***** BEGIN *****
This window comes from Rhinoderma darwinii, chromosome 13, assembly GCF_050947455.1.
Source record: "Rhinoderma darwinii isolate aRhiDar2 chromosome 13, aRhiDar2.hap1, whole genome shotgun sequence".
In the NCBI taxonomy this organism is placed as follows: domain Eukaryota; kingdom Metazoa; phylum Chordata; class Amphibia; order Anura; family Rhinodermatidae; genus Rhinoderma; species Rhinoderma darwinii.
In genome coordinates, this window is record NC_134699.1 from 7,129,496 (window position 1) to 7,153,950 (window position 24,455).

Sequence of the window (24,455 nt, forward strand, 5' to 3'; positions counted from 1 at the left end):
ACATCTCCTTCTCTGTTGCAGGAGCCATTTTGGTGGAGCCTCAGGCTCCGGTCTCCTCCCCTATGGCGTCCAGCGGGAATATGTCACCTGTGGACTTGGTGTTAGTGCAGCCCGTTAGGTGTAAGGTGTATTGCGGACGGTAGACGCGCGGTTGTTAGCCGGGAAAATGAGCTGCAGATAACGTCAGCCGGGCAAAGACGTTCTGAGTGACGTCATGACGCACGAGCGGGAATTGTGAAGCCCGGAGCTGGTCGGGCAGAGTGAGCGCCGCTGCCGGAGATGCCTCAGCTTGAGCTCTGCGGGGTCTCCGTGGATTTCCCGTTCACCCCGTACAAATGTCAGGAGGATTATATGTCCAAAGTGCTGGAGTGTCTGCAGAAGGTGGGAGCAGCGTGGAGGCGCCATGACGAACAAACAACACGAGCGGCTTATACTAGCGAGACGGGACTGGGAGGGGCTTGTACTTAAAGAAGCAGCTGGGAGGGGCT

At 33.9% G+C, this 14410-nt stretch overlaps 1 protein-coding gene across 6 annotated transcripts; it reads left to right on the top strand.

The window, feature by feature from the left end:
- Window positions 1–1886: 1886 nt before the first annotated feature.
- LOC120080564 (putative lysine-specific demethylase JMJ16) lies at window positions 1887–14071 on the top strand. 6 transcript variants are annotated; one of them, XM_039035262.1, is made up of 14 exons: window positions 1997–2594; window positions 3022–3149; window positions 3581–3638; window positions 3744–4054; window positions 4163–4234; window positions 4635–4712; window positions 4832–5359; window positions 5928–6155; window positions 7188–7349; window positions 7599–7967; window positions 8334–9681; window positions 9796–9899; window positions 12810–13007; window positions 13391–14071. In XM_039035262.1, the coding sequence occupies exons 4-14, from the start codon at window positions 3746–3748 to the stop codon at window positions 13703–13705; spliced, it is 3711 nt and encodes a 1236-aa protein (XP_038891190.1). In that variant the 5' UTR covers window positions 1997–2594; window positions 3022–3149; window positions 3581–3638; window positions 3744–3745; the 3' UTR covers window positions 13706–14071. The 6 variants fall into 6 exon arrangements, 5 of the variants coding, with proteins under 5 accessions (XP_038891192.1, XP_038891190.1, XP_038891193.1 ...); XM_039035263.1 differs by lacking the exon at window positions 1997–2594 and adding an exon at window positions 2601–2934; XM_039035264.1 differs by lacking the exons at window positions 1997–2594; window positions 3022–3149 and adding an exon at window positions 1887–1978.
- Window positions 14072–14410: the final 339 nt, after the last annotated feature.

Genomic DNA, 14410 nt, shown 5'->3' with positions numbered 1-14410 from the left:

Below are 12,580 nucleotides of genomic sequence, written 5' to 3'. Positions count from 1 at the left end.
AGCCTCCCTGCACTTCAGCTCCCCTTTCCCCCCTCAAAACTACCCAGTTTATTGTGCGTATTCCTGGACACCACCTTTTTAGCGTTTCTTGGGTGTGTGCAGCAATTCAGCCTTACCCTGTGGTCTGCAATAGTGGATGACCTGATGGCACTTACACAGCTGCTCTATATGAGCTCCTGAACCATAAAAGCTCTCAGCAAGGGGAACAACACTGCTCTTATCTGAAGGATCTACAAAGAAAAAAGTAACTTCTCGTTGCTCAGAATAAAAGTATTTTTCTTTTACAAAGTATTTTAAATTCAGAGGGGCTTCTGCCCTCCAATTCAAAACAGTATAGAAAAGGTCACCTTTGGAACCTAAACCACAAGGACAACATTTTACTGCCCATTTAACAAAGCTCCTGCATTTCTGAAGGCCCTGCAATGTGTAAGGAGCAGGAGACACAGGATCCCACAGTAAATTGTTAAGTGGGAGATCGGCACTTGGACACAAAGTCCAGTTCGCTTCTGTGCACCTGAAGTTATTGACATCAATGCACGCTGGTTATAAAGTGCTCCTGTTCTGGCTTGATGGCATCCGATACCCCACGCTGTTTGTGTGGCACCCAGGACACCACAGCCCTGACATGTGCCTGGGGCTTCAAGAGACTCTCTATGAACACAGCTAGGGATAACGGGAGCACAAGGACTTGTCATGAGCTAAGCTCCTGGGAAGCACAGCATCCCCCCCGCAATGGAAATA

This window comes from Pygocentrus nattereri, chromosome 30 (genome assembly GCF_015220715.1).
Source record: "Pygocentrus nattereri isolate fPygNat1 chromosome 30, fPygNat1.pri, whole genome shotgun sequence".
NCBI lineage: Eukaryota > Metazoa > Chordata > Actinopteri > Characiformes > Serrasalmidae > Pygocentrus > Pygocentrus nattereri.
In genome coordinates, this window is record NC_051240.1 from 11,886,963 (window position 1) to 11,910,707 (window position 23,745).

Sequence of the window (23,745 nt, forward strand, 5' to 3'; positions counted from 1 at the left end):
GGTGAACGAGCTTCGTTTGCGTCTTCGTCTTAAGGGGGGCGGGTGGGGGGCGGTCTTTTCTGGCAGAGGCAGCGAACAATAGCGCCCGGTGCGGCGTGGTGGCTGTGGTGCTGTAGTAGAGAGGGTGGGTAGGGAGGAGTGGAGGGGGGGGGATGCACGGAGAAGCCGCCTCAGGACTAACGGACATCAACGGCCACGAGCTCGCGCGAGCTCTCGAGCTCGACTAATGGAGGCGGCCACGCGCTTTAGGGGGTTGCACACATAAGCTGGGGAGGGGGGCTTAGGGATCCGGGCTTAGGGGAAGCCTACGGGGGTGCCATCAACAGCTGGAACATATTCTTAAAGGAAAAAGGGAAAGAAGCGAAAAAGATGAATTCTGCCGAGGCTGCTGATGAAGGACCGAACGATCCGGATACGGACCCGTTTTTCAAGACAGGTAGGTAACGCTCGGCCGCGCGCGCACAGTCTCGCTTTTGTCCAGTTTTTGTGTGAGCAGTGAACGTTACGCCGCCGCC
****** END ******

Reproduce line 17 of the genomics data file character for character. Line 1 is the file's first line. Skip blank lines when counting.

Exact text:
NCBI lineage: Eukaryota > Metazoa > Chordata > Actinopteri > Characiformes > Serrasalmidae > Pygocentrus > Pygocentrus nattereri.